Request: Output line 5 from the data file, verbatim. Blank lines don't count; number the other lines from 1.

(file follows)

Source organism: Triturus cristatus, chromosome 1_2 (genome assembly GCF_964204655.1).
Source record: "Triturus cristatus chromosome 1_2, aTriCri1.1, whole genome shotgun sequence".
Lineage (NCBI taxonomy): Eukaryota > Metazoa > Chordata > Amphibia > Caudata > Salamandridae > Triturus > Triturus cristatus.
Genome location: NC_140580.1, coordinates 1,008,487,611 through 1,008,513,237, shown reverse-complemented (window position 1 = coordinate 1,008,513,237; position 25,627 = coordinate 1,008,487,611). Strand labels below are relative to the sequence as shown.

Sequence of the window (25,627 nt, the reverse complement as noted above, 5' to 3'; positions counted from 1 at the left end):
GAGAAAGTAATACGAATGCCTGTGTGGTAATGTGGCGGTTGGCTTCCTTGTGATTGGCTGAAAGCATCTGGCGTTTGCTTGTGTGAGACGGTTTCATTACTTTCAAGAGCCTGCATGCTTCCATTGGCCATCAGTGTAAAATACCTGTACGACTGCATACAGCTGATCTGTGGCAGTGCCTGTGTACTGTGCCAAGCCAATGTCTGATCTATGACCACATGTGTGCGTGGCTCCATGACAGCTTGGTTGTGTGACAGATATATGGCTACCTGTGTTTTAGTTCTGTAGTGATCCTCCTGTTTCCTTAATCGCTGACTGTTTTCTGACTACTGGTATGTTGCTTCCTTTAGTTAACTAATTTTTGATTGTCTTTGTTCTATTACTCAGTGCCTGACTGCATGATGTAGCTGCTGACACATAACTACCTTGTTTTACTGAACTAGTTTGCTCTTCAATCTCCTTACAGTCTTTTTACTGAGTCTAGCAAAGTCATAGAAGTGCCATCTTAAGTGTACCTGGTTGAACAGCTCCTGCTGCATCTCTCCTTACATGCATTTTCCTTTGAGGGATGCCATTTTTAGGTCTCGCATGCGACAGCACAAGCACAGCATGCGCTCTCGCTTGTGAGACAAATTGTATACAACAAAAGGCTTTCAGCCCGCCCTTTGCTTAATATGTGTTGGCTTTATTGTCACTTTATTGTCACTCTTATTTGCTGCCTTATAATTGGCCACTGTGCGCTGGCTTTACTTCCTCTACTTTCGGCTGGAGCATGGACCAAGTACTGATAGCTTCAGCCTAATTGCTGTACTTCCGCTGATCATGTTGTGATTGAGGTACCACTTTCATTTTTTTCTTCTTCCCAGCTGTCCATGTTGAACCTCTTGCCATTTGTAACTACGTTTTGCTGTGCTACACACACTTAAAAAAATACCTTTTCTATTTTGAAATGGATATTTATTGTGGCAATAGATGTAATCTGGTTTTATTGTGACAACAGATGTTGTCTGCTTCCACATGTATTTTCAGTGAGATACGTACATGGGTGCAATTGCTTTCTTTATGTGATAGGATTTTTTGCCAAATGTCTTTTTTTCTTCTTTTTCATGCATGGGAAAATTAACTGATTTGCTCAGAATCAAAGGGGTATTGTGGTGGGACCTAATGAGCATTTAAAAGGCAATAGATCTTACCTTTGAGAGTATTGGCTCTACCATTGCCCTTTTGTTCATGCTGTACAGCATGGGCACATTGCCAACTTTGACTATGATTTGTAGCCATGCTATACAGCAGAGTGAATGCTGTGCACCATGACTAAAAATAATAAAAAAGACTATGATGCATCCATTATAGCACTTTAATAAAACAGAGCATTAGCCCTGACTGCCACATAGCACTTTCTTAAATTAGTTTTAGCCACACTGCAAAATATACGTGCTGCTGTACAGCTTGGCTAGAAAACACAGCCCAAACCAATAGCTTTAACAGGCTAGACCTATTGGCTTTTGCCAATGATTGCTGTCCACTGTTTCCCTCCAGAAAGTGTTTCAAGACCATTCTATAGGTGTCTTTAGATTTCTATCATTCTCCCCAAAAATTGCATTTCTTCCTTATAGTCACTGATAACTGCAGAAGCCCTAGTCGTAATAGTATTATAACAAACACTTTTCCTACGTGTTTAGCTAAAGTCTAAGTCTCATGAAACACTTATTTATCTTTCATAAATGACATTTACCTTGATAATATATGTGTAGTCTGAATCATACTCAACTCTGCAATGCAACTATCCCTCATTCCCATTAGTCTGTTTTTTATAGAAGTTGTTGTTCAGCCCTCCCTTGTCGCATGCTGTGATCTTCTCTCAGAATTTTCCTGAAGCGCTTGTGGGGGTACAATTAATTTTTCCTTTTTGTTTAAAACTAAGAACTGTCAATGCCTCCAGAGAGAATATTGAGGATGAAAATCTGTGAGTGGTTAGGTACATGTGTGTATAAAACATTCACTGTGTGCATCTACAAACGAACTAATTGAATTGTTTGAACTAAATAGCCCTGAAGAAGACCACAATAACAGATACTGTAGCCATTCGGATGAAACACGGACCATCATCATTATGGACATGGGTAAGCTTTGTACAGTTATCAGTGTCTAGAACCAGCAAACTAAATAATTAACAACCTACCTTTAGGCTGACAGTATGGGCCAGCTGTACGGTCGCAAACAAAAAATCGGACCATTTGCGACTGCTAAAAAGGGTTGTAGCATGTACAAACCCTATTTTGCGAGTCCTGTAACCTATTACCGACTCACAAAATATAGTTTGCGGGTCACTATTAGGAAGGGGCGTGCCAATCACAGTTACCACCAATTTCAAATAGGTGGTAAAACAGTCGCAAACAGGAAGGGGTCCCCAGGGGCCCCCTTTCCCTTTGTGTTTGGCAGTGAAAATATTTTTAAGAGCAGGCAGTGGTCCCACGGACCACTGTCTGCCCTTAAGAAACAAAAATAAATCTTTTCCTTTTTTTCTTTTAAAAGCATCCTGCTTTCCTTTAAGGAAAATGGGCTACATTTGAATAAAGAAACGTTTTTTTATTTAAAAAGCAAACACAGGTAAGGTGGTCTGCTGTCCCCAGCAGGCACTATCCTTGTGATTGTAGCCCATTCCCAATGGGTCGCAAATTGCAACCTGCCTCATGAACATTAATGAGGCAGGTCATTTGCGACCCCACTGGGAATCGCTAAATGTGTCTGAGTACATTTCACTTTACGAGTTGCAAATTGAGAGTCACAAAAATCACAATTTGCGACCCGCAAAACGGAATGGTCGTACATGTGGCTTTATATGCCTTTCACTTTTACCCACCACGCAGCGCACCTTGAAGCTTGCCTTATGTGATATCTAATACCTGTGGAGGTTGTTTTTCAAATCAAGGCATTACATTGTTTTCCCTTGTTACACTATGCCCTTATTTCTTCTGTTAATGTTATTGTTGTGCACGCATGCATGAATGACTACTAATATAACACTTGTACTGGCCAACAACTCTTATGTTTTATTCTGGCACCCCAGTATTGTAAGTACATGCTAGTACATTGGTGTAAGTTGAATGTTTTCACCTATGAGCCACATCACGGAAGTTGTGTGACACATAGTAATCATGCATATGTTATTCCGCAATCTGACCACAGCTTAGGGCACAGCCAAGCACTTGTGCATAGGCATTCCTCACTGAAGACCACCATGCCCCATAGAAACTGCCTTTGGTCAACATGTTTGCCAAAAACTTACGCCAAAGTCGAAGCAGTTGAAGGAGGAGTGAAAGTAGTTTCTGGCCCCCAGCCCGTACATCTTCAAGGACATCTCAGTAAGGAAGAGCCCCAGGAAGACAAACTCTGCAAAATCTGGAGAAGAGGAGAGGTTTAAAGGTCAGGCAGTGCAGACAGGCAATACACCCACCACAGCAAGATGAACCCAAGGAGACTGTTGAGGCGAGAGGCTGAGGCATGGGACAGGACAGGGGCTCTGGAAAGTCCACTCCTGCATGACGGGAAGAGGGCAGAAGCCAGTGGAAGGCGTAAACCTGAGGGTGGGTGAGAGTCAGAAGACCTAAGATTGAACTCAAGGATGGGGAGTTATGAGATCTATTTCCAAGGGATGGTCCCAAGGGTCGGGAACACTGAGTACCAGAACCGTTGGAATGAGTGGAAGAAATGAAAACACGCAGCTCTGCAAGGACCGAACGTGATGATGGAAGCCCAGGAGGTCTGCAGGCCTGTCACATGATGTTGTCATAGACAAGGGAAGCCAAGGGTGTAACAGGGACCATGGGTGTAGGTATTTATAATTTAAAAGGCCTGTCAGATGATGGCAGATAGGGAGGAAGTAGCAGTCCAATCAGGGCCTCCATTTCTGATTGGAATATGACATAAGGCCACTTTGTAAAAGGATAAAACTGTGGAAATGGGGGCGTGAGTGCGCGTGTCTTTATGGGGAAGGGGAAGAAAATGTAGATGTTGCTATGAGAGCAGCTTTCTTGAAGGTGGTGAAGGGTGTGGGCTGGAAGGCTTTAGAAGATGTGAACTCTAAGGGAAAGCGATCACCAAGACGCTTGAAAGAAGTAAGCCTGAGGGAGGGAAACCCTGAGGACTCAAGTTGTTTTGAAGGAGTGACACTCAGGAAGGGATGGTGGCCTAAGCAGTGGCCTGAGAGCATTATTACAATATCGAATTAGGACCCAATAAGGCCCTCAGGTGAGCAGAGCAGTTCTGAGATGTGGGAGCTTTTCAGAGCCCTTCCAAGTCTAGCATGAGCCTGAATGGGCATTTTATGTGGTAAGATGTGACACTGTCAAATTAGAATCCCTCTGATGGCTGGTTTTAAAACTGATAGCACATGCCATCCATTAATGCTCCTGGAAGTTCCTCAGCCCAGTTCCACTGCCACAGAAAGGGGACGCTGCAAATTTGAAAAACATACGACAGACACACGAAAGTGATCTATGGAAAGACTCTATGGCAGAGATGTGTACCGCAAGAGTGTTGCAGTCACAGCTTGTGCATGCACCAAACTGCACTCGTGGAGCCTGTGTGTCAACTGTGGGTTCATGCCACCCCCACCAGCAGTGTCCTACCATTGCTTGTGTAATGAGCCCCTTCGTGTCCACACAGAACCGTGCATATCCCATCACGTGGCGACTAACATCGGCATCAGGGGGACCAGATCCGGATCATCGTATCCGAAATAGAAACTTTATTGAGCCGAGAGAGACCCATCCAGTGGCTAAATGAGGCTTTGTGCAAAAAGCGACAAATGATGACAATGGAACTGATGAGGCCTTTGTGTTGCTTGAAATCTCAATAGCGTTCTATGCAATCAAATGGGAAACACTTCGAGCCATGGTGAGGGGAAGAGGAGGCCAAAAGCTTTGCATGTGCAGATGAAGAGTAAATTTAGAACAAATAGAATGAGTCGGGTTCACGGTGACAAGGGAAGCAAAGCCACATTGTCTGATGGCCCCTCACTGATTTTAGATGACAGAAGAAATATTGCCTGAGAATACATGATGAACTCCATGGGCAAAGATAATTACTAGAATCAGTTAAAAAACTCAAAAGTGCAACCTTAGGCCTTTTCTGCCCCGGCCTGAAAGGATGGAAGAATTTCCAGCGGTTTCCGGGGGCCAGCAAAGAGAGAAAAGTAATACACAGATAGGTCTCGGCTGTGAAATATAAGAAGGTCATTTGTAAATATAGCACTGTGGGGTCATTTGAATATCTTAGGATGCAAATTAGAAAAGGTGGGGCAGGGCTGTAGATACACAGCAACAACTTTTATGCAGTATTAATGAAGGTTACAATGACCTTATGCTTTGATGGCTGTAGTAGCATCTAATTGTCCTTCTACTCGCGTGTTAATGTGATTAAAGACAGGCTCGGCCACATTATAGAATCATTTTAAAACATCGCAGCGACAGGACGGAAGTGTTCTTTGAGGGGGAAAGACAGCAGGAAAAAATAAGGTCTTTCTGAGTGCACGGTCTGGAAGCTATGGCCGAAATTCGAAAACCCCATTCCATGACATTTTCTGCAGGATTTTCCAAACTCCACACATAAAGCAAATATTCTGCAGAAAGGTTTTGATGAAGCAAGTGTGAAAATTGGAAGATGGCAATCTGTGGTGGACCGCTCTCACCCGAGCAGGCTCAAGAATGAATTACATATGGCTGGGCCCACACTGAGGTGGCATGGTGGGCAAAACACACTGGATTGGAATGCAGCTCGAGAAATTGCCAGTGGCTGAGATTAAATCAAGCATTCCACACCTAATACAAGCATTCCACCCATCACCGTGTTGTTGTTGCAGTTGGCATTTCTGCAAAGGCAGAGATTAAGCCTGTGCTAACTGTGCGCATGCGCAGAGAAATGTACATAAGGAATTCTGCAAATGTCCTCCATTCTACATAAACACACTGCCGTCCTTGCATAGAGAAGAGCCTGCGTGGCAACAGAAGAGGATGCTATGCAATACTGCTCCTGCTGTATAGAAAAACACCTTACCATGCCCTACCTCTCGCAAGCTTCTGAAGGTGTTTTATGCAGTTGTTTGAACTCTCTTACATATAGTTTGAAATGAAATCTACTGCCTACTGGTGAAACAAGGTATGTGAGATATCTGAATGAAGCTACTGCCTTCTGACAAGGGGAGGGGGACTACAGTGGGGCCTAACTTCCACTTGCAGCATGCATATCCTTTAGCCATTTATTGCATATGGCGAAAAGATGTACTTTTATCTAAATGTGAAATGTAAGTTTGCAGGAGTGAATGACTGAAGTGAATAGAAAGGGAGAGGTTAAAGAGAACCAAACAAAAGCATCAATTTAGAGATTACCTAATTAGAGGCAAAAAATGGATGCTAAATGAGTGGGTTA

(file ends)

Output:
Sequence of the window (25,627 nt, the reverse complement as noted above, 5' to 3'; positions counted from 1 at the left end):